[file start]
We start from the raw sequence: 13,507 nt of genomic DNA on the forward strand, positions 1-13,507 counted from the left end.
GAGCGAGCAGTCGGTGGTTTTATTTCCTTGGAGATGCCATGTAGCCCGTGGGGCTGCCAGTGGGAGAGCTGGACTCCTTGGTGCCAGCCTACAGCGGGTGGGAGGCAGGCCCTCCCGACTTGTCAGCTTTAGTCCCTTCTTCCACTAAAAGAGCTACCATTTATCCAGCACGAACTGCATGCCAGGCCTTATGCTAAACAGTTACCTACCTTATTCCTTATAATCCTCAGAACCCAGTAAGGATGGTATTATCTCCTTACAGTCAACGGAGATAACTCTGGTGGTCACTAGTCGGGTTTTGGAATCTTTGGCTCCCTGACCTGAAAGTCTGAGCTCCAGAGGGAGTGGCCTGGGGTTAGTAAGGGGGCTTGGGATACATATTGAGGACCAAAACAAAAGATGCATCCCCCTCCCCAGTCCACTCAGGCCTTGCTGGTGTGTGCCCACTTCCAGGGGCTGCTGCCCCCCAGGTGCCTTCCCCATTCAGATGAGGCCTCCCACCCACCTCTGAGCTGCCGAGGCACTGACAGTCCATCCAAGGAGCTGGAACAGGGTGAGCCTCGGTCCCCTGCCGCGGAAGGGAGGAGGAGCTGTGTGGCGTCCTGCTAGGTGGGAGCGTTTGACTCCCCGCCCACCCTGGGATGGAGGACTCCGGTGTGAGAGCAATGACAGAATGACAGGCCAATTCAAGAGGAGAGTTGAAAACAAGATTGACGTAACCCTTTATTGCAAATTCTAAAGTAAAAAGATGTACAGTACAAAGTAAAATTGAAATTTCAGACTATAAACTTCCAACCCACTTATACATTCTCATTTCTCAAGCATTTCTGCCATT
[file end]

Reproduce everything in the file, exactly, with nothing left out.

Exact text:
We start from the raw sequence: 13,507 nt of genomic DNA on the forward strand, positions 1-13,507 counted from the left end.
GAGCGAGCAGTCGGTGGTTTTATTTCCTTGGAGATGCCATGTAGCCCGTGGGGCTGCCAGTGGGAGAGCTGGACTCCTTGGTGCCAGCCTACAGCGGGTGGGAGGCAGGCCCTCCCGACTTGTCAGCTTTAGTCCCTTCTTCCACTAAAAGAGCTACCATTTATCCAGCACGAACTGCATGCCAGGCCTTATGCTAAACAGTTACCTACCTTATTCCTTATAATCCTCAGAACCCAGTAAGGATGGTATTATCTCCTTACAGTCAACGGAGATAACTCTGGTGGTCACTAGTCGGGTTTTGGAATCTTTGGCTCCCTGACCTGAAAGTCTGAGCTCCAGAGGGAGTGGCCTGGGGTTAGTAAGGGGGCTTGGGATACATATTGAGGACCAAAACAAAAGATGCATCCCCCTCCCCAGTCCACTCAGGCCTTGCTGGTGTGTGCCCACTTCCAGGGGCTGCTGCCCCCCAGGTGCCTTCCCCATTCAGATGAGGCCTCCCACCCACCTCTGAGCTGCCGAGGCACTGACAGTCCATCCAAGGAGCTGGAACAGGGTGAGCCTCGGTCCCCTGCCGCGGAAGGGAGGAGGAGCTGTGTGGCGTCCTGCTAGGTGGGAGCGTTTGACTCCCCGCCCACCCTGGGATGGAGGACTCCGGTGTGAGAGCAATGACAGAATGACAGGCCAATTCAAGAGGAGAGTTGAAAACAAGATTGACGTAACCCTTTATTGCAAATTCTAAAGTAAAAAGATGTACAGTACAAAGTAAAATTGAAATTTCAGACTATAAACTTCCAACCCACTTATACATTCTCATTTCTCAAGCATTTCTGCCATT